Marketing takes a lot of organization and technical chutzpah these days, so marketers are scrambling to buy software and build out their tech stacks. CMOs want to stay ahead of or at least keep up with their digital-savvy competitors in order to retain, if not gain, market share.
Today’s chart shows what tech types brand leaders are buying and how fast. The marketing technology buying trends illustrate what marketers need to purchase to get ahead in 2018.
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CMOs are feverishly buying marketing tech this year in order to build out their marketing stacks and keep up with the marketplace as well as their competitors’ tech. While all brands have bulked up on martech significantly in previous years, this year digital marketing tools are in extremely high demand.
And high-revenue businesses are purchasing digital tech at greater rates, like the 70 percent spending on web tools in 2018 versus 57 percent spending from low-revenue businesses. Richer marketers are also snapping up more bleeding-edge technologies and at faster rates than their slimmer-revenue peers.
A comparison of high-revenue companies, whose brands bring in $5 million or more in revenue annually, are compared with low-revenue companies in this chart based on our recent “2018 Marketing Technology Stack Investment Trends” survey:
Q: What is your company's annual revenue?
Q: Which technologies/solutions/services will your company be investing in for 2018? (Please check all that apply.)
Richer Marketer, Poorer Marketer, What Marketing Tech Will You Buy?
The wealthier the business, the more likely the brand leader is to buy web analytics/web design/web optimization tools. While this martech is tied at No. 1 with social media for the high-revenue companies, 13 percent more plan to buy web tech this year than low-revenue ones. So 70 percent of high-revenue businesses value both tools, but only 57 percent of the low-revenue ones are optimizing their web tech this year, and 66 percent are doing so with their social media marketing software. Those results pair well with the overall survey responses in which the No. 1 tech is social and No. 2 is web.
This is no surprise to MarketingSherpa readers who know web optimization technology literally pays. It aids in call-to-action testing, for instance. Testing increased conversions for IT security solutions provider Sophos by 77 percent, with “Request pricing” far outperforming “Request a quote.” Content personalization was also a fast-growing web optimization tool four years ago, MarketingSherpa found.
So while web tech is a staple tool in a marketing stack, it’s constantly changing and needs to be optimized itself.
Content marketing tools are the second most popular purchase among high-revenue businesses surveyed by Target Marketing. Eleven percent more of high-revenue businesses want to buy this tech, at 65 percent; and 64 percent vs. 50 percent of less-rich ones report purchase plans for search engine marketing tools this year. (The interwoven, omnichannel aspects of all these purchases are evident.)
Bleeding-Edge Marketing Tools Are Ruled by Data
The staple marketing tech tools all brands are buying range from social to CRM, with direct mail thrown in for good measure — which is perhaps more viable as online data privacy laws become the norm. But 2018 is the first time Target Marketing included artificial intelligence (AI) in its martech research, and surveyed marketers showed they were ahead of the curve — but, as with web tech, high-revenue companies were outpacing all CMOs.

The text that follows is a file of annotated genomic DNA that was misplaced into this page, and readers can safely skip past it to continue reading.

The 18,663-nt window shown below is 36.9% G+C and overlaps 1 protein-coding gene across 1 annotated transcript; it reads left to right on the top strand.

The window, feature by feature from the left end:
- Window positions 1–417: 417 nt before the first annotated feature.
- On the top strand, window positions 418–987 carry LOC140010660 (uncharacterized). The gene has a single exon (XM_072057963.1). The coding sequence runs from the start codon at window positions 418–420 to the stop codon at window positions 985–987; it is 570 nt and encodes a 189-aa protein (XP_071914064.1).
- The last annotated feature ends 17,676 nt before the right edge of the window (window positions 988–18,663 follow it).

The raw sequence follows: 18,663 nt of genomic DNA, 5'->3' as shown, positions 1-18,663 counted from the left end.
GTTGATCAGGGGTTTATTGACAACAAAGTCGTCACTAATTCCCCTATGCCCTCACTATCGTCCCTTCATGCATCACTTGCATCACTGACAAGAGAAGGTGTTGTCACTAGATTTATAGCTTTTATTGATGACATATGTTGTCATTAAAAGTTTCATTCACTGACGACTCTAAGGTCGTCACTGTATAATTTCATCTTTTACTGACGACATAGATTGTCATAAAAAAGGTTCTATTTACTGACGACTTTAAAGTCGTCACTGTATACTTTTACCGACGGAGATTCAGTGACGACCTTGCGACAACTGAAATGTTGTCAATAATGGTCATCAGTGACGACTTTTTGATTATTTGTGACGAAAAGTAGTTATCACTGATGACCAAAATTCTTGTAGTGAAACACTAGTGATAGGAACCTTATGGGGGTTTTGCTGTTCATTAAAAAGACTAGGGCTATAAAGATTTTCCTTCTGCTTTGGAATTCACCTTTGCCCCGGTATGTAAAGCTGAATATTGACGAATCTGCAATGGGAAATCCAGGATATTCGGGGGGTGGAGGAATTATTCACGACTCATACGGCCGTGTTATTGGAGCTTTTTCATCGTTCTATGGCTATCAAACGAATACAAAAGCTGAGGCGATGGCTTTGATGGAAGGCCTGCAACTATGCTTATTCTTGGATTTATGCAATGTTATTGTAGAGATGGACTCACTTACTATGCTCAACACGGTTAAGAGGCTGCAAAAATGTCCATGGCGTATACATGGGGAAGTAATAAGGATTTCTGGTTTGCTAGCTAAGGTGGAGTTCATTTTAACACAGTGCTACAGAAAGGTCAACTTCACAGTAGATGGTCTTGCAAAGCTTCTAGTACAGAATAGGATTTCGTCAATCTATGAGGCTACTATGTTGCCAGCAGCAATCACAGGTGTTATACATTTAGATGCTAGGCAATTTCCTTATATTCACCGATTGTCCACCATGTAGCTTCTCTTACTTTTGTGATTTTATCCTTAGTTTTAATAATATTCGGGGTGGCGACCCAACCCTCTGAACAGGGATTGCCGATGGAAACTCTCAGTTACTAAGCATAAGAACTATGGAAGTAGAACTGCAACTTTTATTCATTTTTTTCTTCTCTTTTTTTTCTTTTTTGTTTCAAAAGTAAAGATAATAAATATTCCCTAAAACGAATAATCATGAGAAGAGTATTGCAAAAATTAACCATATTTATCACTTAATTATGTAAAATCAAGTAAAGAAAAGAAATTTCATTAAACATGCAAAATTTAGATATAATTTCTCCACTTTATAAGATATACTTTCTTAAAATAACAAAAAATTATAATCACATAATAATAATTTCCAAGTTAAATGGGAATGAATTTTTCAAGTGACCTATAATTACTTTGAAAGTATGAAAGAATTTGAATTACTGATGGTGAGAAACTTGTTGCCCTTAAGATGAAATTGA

Based on the data-backed aspect of AI, it’s not surprising that a plurality of the 31 percent of marketers who plan to buy the tech will do so at the end of the year (11 percent). Richer marketers weighed the average, with 38 percent of them scooping up AI in 2018 and only 27 percent of their lower-revenue counterparts doing so.
Database marketing and personalization ranked No. 8 at 53 percent overall, but 59 percent of richer marketers planned to buy it — a trend that continues throughout the data-backed and bleeding-edge tech purchases. (Especially compared with poorer marketers. For instance, 59 percent of richer marketers are spending on retargeting software, while only 32 percent of poorer marketers are doing the same.)
This trend makes sense. In order to use data-backed and bleeding-edge technologies well, companies need to have a chief data officer or similarly skilled professional — a position which richer organizations can afford to fund. At the same time, no surveyed organization found the marketing technology trivial.
“This year, 55 percent of responding marketers plan to spend $10,000 or more on technology, and 4 percent plan to purchase $1 million or more,” reads the research.
Conclusion: Invest in digital marketing tech
Web martech ties customer-facing marketing experiences together, which is why brands want the tools. But data-driven marketing and aid from martech in other channels — search and social, for instance, directing traffic to the sites — make marketing engines hum.
The implication is clear: Marketers who want to stay competitive need to buy the digital marketing tools their peers are purchasing. Those who want to get ahead should buy the bleeding-edge options the richer marketers are pivoting to buy, such as web optimization tools.
It all adds up to 2018 being the year martech becomes synonymous with marketing.
2018 Marketing Technology Stack Investment Trends (free report via Target Marketing magazine)
A Love Letter to the Landing Page (via Target Marketing magazine)
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